Water Cooler: Back on Topp, dog walks and Denial
In the water cooler this week: Cheree’s explores her old stomping ground, Emma is in Denial and Yolanta campaigns to see New Zealand back on Topp.
A defamation case might seem a dull subject for a feature film but Denial, a new drama starring Rachel Weisz, is riveting. The film follows the Irving v Penguin Books Ltd case which saw controversial author and Holocaust denier David Irving sue American professor Deborah Lipstadt for criticisms she made of his work. British libel law puts the burden of proof on the defence (as does NZ law) thus Deborah must prove David’s book is a deliberate misrepresentation of history. In other words, they must prove, using forensic science, that the Holocaust happened. Deborah struggles both with the British legal system and with the strategy employed by her defence lawyers, not to let Holocaust survivors testify. Rachel Weisz is fantastic, as always, but look out for great performances from Tom Wilkinson (Shakespeare in Love, Michael Clayton), Timothy Spall (Harry Potter) and a small role for New Zealand actress Caren Pistorius (The Blue Rose, Offspring). In cinemas nationwide next Thursday.
PAINTING THE COUNTRY RED
Once upon a time, hand-coloured photographs of New Zealand’s scenic wonders hung in many living rooms throughout the land. My grandparents particularly loved the photograph of waves crashing on the Kaikoura Coast (below – also printed p.162 of Issue 72 ), and it occupied pride of place above the sitting room fireplace.
These mid-century classics came from the Auckland-based Whites Colouring Studio, where many thousands of such photographs were hand-coloured by a team of women using oil paint thinned with turpentine. The original black and white photographs were taken by Leo White who combined his loves of aviation and photography to establish Whites Aviation. And the women in Auckland had, often as not, never seen the countryside they were colouring.
Christine Fernyhough’s Museum of the Everyday has gathered many examples into a colouring book.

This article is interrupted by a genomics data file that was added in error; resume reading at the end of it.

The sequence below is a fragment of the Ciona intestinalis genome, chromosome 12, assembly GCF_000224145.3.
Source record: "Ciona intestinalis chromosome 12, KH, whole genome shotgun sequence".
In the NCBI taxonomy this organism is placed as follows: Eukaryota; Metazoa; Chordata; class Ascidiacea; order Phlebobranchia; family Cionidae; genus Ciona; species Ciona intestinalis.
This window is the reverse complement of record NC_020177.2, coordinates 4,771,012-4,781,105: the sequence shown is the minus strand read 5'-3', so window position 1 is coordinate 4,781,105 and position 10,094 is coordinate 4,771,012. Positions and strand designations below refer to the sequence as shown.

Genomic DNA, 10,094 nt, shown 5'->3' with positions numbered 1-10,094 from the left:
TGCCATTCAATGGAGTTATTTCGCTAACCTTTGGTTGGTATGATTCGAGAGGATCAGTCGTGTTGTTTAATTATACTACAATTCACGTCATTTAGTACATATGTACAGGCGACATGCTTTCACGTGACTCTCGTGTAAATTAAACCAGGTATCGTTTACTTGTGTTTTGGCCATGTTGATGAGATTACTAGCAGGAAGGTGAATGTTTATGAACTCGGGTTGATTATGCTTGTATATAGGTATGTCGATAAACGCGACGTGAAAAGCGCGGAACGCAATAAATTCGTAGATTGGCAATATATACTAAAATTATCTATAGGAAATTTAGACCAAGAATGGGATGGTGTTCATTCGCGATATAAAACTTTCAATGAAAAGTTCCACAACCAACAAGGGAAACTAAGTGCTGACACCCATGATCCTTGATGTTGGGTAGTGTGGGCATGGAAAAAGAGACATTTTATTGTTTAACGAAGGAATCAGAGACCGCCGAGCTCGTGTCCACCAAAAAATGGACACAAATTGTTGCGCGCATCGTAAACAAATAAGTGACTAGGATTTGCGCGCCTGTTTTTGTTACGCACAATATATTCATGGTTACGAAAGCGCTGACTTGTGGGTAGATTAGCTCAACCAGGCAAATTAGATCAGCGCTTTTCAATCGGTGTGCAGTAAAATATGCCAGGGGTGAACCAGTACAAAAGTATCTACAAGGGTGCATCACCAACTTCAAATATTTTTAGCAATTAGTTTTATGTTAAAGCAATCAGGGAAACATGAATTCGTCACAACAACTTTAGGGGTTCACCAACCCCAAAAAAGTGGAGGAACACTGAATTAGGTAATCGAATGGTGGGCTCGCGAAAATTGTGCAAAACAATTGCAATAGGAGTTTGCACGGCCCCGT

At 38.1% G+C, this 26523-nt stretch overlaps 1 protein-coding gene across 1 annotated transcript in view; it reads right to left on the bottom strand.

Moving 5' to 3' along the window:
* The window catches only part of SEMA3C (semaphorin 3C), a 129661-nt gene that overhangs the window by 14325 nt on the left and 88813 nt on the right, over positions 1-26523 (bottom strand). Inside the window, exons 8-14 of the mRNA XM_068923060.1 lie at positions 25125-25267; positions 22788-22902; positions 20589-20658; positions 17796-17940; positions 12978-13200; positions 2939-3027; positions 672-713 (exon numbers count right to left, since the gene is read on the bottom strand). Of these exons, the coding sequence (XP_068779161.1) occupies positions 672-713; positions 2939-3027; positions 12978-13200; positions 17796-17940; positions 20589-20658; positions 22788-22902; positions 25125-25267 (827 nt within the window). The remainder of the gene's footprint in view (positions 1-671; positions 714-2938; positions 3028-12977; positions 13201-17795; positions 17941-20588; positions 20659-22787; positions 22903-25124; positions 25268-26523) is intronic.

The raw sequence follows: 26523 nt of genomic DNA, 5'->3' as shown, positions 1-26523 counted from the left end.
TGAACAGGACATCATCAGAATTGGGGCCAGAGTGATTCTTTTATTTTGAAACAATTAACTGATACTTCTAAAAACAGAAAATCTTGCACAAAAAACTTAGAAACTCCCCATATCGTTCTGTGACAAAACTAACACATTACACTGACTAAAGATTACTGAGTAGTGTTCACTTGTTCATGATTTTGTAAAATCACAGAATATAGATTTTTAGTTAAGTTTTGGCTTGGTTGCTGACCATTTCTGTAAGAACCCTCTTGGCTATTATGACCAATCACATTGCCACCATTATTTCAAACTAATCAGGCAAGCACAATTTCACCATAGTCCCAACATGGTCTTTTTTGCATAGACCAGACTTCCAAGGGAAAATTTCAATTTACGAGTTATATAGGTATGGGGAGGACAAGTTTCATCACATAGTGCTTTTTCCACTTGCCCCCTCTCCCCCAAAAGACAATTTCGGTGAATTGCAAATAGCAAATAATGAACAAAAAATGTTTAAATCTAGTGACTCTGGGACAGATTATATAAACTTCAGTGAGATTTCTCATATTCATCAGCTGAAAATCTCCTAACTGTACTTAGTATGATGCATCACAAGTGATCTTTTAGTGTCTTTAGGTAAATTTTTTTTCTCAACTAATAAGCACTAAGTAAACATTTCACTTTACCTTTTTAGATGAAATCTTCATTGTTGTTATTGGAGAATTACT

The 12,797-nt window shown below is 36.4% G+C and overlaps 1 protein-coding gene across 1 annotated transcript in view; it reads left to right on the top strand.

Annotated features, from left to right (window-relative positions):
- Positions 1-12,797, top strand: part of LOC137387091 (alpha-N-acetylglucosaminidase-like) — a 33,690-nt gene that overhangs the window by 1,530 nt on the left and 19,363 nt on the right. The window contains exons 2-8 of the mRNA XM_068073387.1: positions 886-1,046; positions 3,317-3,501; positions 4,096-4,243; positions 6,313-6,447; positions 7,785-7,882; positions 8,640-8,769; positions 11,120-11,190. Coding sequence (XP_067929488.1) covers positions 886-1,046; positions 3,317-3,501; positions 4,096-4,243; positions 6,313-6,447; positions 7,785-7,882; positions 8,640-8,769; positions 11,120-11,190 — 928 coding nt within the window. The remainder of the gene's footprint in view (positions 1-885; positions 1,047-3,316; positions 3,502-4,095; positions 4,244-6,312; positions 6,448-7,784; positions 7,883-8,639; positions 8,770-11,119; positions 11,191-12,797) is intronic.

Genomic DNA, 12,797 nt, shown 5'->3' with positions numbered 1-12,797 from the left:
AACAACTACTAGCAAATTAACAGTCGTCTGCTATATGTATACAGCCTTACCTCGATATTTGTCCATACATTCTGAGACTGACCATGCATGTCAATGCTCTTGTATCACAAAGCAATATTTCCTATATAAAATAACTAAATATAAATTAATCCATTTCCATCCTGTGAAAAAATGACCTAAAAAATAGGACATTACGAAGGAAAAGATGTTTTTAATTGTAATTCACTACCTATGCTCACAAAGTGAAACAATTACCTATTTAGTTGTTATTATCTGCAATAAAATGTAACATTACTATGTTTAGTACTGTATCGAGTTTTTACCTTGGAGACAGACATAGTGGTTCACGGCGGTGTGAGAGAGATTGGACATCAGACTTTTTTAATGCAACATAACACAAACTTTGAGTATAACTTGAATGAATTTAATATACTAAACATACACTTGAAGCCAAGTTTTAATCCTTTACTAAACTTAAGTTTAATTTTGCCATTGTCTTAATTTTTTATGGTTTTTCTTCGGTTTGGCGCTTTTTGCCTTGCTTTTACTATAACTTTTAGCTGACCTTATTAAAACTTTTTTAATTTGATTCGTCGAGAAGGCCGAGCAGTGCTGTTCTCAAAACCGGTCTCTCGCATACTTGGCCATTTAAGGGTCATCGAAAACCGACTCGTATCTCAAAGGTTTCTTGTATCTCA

Above the Long White Cloud contains eight iconic scenes, including Lake Matheson 1958, Mount Aspiring, Avon River 1955 and Arrowtown 1954.
Amateur artists can try their hand at painting the country in their colours. Christine’s colouring book is produced on art paper and available from firstname.lastname@example.org for $25
We have five copies to give away. Enter on our Facebook page (Competition closes Friday 14 April).
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THE THREE ‘W’S
Most of my spare time at the moment is dedicated to getting my life in order before my husband, and I sneak off overseas for our mini OE. However, it’s not all list-making and list-checking. I’ve managed a little bit of my three favourites “w”s – walking the dog, watching TV and whipping up a cake.
Walk: It’s true that you never really appreciate what’s in your backyard until you see it with a fresh perspective. I grew up in Manurewa, within bike-riding distance of Auckland’s Botanic Gardens and Totara Park and as a child, they were simply an OK place to ride my pink bike with streamers. But, as an adult with a large dog, it’s a 216-hectare paradise. Our 4km-loop wanders through the paddock, bush and an off-leash dog park, taking more than an hour as we chat away to other pup owners and stop to let our exhausted greyhound nap in a stream. The varied tracks of Totara Park connect to the Botanic Gardens near the off-leash area on Eugenia Rise.
Watch: I’m all about Netflix (with a side of Married at First Sight) so it’s was no trouble to follow a friend’s advice to watch The True Cost, a documentary made in 2015. Filmmaker Andrew Morgan delves into high-street brands such as H&M and Zara, and he shares his no-holds-barred view on the effects of fast fashion. Who makes our $5 t-shirts and $19.99 jeans? Under what conditions? What effect does high street fashion have on the workers in Bangladeshi and Cambodian sweatshops? The True Cost made me think, made me cringe and vow to make ethical choices. Or to at least ask questions of our retailers.
Whip up a cake: Birthdays mean one thing in the NZ Life & Leisure office – cake. We love cake. All cake – big cakes, small cakes, chocolate cakes, raw cakes, you name it, and we will try it. As the resident baker (much to the expansion of our waistlines) I was called upon to whip something up for a milestone birthday – preferably something chocolate and almond. Chocolate queen Nigella Lawson’s Olive Oil Chocolate Cake is incredibly moist and decadent and decorated with a dark chocolate ganache; this cake is a winner. As it uses almond flour, it’s also wheat and dairy free (without the ganache). I’m making it again tonight – let’s hope the second time around is just as delicious.
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The Topp Twins are back – or at least they want to be. Their 2009 documentary The Untouchable Girls was a box office smash, now their next project needs your help. The Long Drop sees the return of beloved characters Kenny and Ken who end up in a mucky fight over the town water supply after the construction of a long drop goes horribly wrong. The filmmakers need an additional $25,000 to get this movie made – donate to the project through the crowdfunding website Boosted.
NZ Life & Leisure